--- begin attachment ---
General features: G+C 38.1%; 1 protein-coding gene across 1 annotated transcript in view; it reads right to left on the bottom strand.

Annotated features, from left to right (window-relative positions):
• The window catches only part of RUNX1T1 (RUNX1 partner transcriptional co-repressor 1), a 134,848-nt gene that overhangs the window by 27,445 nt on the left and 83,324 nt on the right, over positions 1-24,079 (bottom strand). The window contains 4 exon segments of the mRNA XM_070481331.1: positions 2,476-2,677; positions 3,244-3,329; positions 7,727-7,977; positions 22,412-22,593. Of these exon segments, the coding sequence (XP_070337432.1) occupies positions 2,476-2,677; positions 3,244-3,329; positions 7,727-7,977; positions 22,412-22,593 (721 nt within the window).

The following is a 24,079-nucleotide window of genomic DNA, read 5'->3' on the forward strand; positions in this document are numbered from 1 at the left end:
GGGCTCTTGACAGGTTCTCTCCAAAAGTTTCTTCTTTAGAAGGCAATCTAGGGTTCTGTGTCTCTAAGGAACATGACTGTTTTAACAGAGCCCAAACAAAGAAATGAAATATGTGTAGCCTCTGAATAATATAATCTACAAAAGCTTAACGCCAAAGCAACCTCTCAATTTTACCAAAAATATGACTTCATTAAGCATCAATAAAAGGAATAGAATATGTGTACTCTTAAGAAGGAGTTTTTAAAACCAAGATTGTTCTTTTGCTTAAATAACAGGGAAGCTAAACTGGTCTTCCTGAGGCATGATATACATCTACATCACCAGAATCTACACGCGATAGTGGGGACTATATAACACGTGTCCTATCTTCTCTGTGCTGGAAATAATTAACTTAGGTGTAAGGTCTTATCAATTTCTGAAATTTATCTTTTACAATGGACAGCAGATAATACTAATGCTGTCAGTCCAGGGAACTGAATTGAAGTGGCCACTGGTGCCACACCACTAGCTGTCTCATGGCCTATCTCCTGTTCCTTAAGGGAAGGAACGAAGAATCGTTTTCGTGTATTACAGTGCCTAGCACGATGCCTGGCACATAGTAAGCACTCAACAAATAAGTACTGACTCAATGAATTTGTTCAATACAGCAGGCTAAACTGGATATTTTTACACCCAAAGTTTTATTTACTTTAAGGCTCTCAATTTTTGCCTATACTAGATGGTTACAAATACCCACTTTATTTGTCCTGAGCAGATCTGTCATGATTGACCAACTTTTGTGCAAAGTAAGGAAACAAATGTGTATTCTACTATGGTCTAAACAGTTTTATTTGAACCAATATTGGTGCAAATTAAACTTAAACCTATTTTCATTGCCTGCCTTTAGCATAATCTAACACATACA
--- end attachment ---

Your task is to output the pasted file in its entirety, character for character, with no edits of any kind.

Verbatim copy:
General features: G+C 38.1%; 1 protein-coding gene across 1 annotated transcript in view; it reads right to left on the bottom strand.

Annotated features, from left to right (window-relative positions):
• The window catches only part of RUNX1T1 (RUNX1 partner transcriptional co-repressor 1), a 134,848-nt gene that overhangs the window by 27,445 nt on the left and 83,324 nt on the right, over positions 1-24,079 (bottom strand). The window contains 4 exon segments of the mRNA XM_070481331.1: positions 2,476-2,677; positions 3,244-3,329; positions 7,727-7,977; positions 22,412-22,593. Of these exon segments, the coding sequence (XP_070337432.1) occupies positions 2,476-2,677; positions 3,244-3,329; positions 7,727-7,977; positions 22,412-22,593 (721 nt within the window).

The following is a 24,079-nucleotide window of genomic DNA, read 5'->3' on the forward strand; positions in this document are numbered from 1 at the left end:
GGGCTCTTGACAGGTTCTCTCCAAAAGTTTCTTCTTTAGAAGGCAATCTAGGGTTCTGTGTCTCTAAGGAACATGACTGTTTTAACAGAGCCCAAACAAAGAAATGAAATATGTGTAGCCTCTGAATAATATAATCTACAAAAGCTTAACGCCAAAGCAACCTCTCAATTTTACCAAAAATATGACTTCATTAAGCATCAATAAAAGGAATAGAATATGTGTACTCTTAAGAAGGAGTTTTTAAAACCAAGATTGTTCTTTTGCTTAAATAACAGGGAAGCTAAACTGGTCTTCCTGAGGCATGATATACATCTACATCACCAGAATCTACACGCGATAGTGGGGACTATATAACACGTGTCCTATCTTCTCTGTGCTGGAAATAATTAACTTAGGTGTAAGGTCTTATCAATTTCTGAAATTTATCTTTTACAATGGACAGCAGATAATACTAATGCTGTCAGTCCAGGGAACTGAATTGAAGTGGCCACTGGTGCCACACCACTAGCTGTCTCATGGCCTATCTCCTGTTCCTTAAGGGAAGGAACGAAGAATCGTTTTCGTGTATTACAGTGCCTAGCACGATGCCTGGCACATAGTAAGCACTCAACAAATAAGTACTGACTCAATGAATTTGTTCAATACAGCAGGCTAAACTGGATATTTTTACACCCAAAGTTTTATTTACTTTAAGGCTCTCAATTTTTGCCTATACTAGATGGTTACAAATACCCACTTTATTTGTCCTGAGCAGATCTGTCATGATTGACCAACTTTTGTGCAAAGTAAGGAAACAAATGTGTATTCTACTATGGTCTAAACAGTTTTATTTGAACCAATATTGGTGCAAATTAAACTTAAACCTATTTTCATTGCCTGCCTTTAGCATAATCTAACACATACA